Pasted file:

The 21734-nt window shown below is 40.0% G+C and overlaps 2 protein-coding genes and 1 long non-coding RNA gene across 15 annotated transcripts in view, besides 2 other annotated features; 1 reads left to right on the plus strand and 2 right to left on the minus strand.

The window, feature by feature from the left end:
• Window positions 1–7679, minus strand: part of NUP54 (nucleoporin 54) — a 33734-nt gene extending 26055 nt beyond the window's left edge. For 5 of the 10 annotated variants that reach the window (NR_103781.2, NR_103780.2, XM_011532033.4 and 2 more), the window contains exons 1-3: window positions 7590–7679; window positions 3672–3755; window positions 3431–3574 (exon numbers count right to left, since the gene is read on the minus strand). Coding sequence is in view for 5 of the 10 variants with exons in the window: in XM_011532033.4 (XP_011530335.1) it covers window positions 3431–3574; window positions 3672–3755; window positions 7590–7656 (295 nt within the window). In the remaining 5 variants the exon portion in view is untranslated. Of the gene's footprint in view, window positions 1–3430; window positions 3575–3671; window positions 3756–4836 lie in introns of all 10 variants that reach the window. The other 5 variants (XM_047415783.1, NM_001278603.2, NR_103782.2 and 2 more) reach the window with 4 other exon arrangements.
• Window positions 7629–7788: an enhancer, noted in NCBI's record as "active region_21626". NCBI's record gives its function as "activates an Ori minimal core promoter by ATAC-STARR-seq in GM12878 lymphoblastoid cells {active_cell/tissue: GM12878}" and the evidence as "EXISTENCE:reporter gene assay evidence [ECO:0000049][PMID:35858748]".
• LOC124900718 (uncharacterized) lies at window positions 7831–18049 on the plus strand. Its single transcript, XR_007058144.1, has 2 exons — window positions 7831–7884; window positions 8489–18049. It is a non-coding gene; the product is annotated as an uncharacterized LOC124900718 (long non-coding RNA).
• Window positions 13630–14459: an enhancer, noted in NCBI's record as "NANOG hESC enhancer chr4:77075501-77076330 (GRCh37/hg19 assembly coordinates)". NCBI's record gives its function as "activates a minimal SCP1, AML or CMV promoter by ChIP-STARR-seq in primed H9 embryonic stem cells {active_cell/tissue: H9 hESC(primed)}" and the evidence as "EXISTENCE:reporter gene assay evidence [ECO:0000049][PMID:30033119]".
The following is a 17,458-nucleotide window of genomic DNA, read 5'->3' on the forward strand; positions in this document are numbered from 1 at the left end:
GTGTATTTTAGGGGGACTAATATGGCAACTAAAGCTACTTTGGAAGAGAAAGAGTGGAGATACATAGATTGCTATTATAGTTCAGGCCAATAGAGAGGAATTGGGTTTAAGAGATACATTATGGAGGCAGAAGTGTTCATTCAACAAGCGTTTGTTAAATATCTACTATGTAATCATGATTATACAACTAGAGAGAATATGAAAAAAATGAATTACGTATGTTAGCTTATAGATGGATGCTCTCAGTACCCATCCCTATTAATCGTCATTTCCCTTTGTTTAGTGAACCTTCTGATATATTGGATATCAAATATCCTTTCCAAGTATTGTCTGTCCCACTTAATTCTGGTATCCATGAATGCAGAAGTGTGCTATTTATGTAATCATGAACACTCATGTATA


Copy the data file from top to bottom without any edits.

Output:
The 21734-nt window shown below is 40.0% G+C and overlaps 2 protein-coding genes and 1 long non-coding RNA gene across 15 annotated transcripts in view, besides 2 other annotated features; 1 reads left to right on the plus strand and 2 right to left on the minus strand.

The window, feature by feature from the left end:
• Window positions 1–7679, minus strand: part of NUP54 (nucleoporin 54) — a 33734-nt gene extending 26055 nt beyond the window's left edge. For 5 of the 10 annotated variants that reach the window (NR_103781.2, NR_103780.2, XM_011532033.4 and 2 more), the window contains exons 1-3: window positions 7590–7679; window positions 3672–3755; window positions 3431–3574 (exon numbers count right to left, since the gene is read on the minus strand). Coding sequence is in view for 5 of the 10 variants with exons in the window: in XM_011532033.4 (XP_011530335.1) it covers window positions 3431–3574; window positions 3672–3755; window positions 7590–7656 (295 nt within the window). In the remaining 5 variants the exon portion in view is untranslated. Of the gene's footprint in view, window positions 1–3430; window positions 3575–3671; window positions 3756–4836 lie in introns of all 10 variants that reach the window. The other 5 variants (XM_047415783.1, NM_001278603.2, NR_103782.2 and 2 more) reach the window with 4 other exon arrangements.
• Window positions 7629–7788: an enhancer, noted in NCBI's record as "active region_21626". NCBI's record gives its function as "activates an Ori minimal core promoter by ATAC-STARR-seq in GM12878 lymphoblastoid cells {active_cell/tissue: GM12878}" and the evidence as "EXISTENCE:reporter gene assay evidence [ECO:0000049][PMID:35858748]".
• LOC124900718 (uncharacterized) lies at window positions 7831–18049 on the plus strand. Its single transcript, XR_007058144.1, has 2 exons — window positions 7831–7884; window positions 8489–18049. It is a non-coding gene; the product is annotated as an uncharacterized LOC124900718 (long non-coding RNA).
• Window positions 13630–14459: an enhancer, noted in NCBI's record as "NANOG hESC enhancer chr4:77075501-77076330 (GRCh37/hg19 assembly coordinates)". NCBI's record gives its function as "activates a minimal SCP1, AML or CMV promoter by ChIP-STARR-seq in primed H9 embryonic stem cells {active_cell/tissue: H9 hESC(primed)}" and the evidence as "EXISTENCE:reporter gene assay evidence [ECO:0000049][PMID:30033119]".
The following is a 17,458-nucleotide window of genomic DNA, read 5'->3' on the forward strand; positions in this document are numbered from 1 at the left end:
GTGTATTTTAGGGGGACTAATATGGCAACTAAAGCTACTTTGGAAGAGAAAGAGTGGAGATACATAGATTGCTATTATAGTTCAGGCCAATAGAGAGGAATTGGGTTTAAGAGATACATTATGGAGGCAGAAGTGTTCATTCAACAAGCGTTTGTTAAATATCTACTATGTAATCATGATTATACAACTAGAGAGAATATGAAAAAAATGAATTACGTATGTTAGCTTATAGATGGATGCTCTCAGTACCCATCCCTATTAATCGTCATTTCCCTTTGTTTAGTGAACCTTCTGATATATTGGATATCAAATATCCTTTCCAAGTATTGTCTGTCCCACTTAATTCTGGTATCCATGAATGCAGAAGTGTGCTATTTATGTAATCATGAACACTCATGTATA